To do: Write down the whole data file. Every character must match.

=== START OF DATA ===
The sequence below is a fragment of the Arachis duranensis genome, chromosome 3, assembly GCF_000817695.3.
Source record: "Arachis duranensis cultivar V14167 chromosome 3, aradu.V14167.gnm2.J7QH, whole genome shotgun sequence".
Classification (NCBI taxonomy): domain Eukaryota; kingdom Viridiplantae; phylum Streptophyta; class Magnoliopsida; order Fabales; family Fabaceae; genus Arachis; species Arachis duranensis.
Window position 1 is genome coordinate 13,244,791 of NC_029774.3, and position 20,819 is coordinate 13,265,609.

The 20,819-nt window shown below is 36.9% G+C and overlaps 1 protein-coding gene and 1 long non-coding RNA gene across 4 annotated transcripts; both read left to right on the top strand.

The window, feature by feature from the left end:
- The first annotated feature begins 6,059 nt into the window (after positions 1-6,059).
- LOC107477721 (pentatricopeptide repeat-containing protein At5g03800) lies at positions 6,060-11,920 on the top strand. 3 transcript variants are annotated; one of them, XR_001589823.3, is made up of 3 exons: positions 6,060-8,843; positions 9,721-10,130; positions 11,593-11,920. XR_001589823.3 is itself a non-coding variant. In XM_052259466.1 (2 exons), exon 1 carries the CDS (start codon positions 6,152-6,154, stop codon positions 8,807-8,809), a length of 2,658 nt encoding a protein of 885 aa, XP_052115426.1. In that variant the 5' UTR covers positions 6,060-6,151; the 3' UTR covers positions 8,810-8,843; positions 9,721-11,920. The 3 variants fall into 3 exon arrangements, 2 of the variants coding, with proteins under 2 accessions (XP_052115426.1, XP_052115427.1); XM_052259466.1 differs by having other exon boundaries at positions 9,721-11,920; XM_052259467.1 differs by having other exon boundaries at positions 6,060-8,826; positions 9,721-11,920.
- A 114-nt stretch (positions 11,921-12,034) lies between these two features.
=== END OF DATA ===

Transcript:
The sequence below is a fragment of the Arachis duranensis genome, chromosome 3, assembly GCF_000817695.3.
Source record: "Arachis duranensis cultivar V14167 chromosome 3, aradu.V14167.gnm2.J7QH, whole genome shotgun sequence".
Classification (NCBI taxonomy): domain Eukaryota; kingdom Viridiplantae; phylum Streptophyta; class Magnoliopsida; order Fabales; family Fabaceae; genus Arachis; species Arachis duranensis.
Window position 1 is genome coordinate 13,244,791 of NC_029774.3, and position 20,819 is coordinate 13,265,609.

The 20,819-nt window shown below is 36.9% G+C and overlaps 1 protein-coding gene and 1 long non-coding RNA gene across 4 annotated transcripts; both read left to right on the top strand.

The window, feature by feature from the left end:
- The first annotated feature begins 6,059 nt into the window (after positions 1-6,059).
- LOC107477721 (pentatricopeptide repeat-containing protein At5g03800) lies at positions 6,060-11,920 on the top strand. 3 transcript variants are annotated; one of them, XR_001589823.3, is made up of 3 exons: positions 6,060-8,843; positions 9,721-10,130; positions 11,593-11,920. XR_001589823.3 is itself a non-coding variant. In XM_052259466.1 (2 exons), exon 1 carries the CDS (start codon positions 6,152-6,154, stop codon positions 8,807-8,809), a length of 2,658 nt encoding a protein of 885 aa, XP_052115426.1. In that variant the 5' UTR covers positions 6,060-6,151; the 3' UTR covers positions 8,810-8,843; positions 9,721-11,920. The 3 variants fall into 3 exon arrangements, 2 of the variants coding, with proteins under 2 accessions (XP_052115426.1, XP_052115427.1); XM_052259466.1 differs by having other exon boundaries at positions 9,721-11,920; XM_052259467.1 differs by having other exon boundaries at positions 6,060-8,826; positions 9,721-11,920.
- A 114-nt stretch (positions 11,921-12,034) lies between these two features.